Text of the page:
The last irritation is how much money is spent during the holidays. This is mostly irritating to parents, though. There is a lot of money spent for gifts and vacations for family. Every time during the holidays I’m broke for all the gifts I buy for my friends and family, which then I have nothing to spend for me after the holidays. The stress that comes along with all of that doesn’t seem worth it, but I still do it anyway. “I hate how much money I spend during the Holidays, but when I see the looks on my kids’ faces, that makes me forget about how much money I spent,” said Nicole Termini, mother of five. Now, as you can tell, I have a lot of irritations during the Holidays as well, but that doesn’t mean I don’t enjoy this time of year. The best part of the Holidays is being with your family and friends, and that is what needs to be brought back instead of the stress, irritating music and empty wallets. At the end of the day, it is a time for happiness and relaxation, so I say we enjoy it in ever way possible. Happy Holidays! —CHANDLER TERMINI
All Corners of the World >>Students travel to exotic holiday destinations
Is all of the stress leading up to break really worth it? Many students at South say yes, because they have already planned out their winter vacations. Even though break is shortened this year due to Christmas being on a Friday, students said that they are going to make the best of it. Many families are taking vacations to interesting places as a way of relieving some holiday stress. Emily Dillman, junior, is lucky enough to go to Puerto Vallarta, Mexico this December. However, she is not just going with family. Dillman’s mother is allowing her to bring a friend, junior Alyssa O’Connor, along as well. Dillman said that she is excited to get away from everything and everybody for a while. “School is stressful. I’m looking forward to break because I get to hang out with my family and best friend in a beautiful city. I just wish break was longer,” said Dillman. Another South student, Yohan Vasquez, junior, is going to Cuba over break. Vasquez is going to visit his family he has not seen in a while. “I’m packing my dogs up and we’re going to go back to Cuba. I’m so
excited to get out of school and go somewhere with great weather. We’re lucky we got our tickets a long time ago so that we’ll be there on Christmas,” Vasquez said. There are many other students at South who are going different places this Christmas as well. Whether just for fun, to visit family, to get away from all of the school and work stress or just to hang out with family, vacations are one rewarding way to end the year or even ring in a new one. Vacations can be expensive, though. Not everyone is lucky enough to go on vacations all the time. With the struggling economy, prices for flights go up and down every day. Once you count hotels, transportation and entertainment, it all starts to add up. If you can’t get away this holiday break, consider just going to a new place or trying an activity you’ve never done before. You can have just as much fun in the snow as on a beach. Even if you just stay at home and relax, go out with friends a lot. Make the most of your break. —HALLE PONICK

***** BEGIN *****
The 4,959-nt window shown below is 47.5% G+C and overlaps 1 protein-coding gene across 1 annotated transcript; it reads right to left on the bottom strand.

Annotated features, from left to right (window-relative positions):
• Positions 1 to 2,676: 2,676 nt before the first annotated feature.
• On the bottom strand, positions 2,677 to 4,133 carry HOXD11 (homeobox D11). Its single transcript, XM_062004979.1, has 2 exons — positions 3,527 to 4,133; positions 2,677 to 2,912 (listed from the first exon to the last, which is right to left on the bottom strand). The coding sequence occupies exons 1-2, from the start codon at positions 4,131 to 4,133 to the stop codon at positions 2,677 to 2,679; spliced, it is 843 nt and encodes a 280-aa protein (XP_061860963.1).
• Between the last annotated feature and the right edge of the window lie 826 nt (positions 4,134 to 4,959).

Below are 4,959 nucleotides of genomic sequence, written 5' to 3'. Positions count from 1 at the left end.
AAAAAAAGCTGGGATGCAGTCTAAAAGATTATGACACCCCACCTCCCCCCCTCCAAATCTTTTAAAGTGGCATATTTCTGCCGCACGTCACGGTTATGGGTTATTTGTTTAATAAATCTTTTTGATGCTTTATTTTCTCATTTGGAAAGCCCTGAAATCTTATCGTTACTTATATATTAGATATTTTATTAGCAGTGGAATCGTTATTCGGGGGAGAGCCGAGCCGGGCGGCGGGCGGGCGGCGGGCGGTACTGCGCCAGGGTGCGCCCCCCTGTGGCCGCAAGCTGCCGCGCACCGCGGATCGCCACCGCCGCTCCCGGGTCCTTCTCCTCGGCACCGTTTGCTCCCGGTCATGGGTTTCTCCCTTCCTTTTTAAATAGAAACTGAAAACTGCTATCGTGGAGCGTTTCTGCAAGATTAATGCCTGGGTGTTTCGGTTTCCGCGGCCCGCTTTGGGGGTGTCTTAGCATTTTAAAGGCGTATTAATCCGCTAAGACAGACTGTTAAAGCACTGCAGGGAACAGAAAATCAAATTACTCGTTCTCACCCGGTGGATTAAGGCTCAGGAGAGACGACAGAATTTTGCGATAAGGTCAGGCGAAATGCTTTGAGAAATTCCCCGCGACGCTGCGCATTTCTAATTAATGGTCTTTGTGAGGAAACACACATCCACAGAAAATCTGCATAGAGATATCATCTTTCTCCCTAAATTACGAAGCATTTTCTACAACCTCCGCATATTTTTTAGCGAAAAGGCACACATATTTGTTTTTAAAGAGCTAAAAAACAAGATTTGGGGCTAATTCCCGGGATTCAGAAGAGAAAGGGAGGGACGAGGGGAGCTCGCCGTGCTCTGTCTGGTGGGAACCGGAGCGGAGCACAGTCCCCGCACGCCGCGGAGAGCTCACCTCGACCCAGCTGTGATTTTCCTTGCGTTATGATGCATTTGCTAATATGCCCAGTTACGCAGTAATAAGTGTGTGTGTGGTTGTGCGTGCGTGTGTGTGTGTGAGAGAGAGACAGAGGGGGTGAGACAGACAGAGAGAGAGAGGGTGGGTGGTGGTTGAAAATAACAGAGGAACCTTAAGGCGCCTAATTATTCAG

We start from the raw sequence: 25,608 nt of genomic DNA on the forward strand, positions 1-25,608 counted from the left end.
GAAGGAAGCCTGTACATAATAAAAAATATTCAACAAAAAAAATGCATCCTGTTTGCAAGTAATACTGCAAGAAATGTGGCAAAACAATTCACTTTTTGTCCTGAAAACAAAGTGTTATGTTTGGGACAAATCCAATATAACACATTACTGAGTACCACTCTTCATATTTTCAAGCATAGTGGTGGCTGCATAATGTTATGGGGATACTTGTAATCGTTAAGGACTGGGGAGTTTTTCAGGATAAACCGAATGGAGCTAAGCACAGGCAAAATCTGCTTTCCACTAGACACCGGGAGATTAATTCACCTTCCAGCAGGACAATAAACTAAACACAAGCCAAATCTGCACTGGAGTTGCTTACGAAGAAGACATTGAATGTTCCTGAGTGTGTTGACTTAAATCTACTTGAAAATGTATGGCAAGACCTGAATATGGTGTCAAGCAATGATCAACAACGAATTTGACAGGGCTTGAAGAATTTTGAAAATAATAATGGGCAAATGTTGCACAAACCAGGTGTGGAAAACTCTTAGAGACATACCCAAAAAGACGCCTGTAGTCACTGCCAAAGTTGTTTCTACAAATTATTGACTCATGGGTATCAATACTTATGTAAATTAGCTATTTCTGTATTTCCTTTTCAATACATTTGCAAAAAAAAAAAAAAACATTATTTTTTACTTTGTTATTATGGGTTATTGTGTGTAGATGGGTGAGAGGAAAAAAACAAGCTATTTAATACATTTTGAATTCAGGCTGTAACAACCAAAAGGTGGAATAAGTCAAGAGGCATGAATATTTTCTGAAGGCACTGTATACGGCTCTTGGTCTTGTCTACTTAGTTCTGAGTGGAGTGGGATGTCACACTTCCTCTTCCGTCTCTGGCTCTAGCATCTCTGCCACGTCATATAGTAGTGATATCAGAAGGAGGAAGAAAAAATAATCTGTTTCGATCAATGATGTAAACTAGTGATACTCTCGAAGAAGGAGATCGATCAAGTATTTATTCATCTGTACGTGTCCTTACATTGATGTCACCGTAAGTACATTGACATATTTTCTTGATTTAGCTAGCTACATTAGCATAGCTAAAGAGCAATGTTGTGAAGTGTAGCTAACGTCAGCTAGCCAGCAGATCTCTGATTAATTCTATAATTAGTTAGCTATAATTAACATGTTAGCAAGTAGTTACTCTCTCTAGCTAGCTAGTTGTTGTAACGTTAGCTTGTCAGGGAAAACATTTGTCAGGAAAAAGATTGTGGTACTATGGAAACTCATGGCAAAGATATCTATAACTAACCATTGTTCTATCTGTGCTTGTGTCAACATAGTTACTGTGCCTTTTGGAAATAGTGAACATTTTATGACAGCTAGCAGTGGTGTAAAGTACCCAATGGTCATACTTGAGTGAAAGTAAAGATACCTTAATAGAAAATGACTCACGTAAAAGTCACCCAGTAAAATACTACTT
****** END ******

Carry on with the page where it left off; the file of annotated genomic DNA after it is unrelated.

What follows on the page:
working hard for
he semester is almost over and many South students are looking forward to the Holiday Break as a time to relax and not think of anything relating to school. However, some students will be very busy. While many students will be planning their break around the new ‘Call of Duty’ game, other students will be hard at work at their jobs. Sophomore Christina Lueth is one of those people. Lueth works at Granite City as a hostess and said she works for the “moo-la.” “It can be stressful, but they pay me”, said Lueth. She said she will be working her usually shifts over the holiday, about 20 hours a week, but will not be working on Christmas or New Year's Eve. As a student who has had a job since 15, Mackenzie Booth, senior, knows what it is like working during the holidays. As a hostess at Nick and Jake’s, Booth said she is usually assigned more shifts over the holidays to help with the larger crowds of people, and she even had to work last Christmas Eve. Along with more shifts, there is also the stress from other co-workers. “A lot of hosts make it hard,” said Booth. Although working during the holidays may not seem fun, some business are looking for ways to keep their employees happy. Sophomore Mitchell McDonald will spend his break changing oil, rotating tires and cleaning
cars at Watson’s Express Lube. To keep the employees happy, Watson’s Express Lube is holding a Christmas Party to make the job seem more fun. At Nick and Jake's, Booth likes it when the fireplace is on because it changes the atmosphere of the restaurant. While not everyone at South has a job, many students see the holidays as a good reason for needing one. Sophomore Colby Hughes is one of those people and recently applied for a job at McDonald’s. Although Hughes described life without a job as being boring, he has also found himself ''in the hole'' and said he needs money for holiday shopping. Although they have to work over the break, some students don’t seem to mind it too much. “It keeps me on a schedule,” said Booth, “I like to be on schedule.” For McDonald, working over the holidays rewards him with his favorite part of the job: getting paid cash. —MAX RODGERS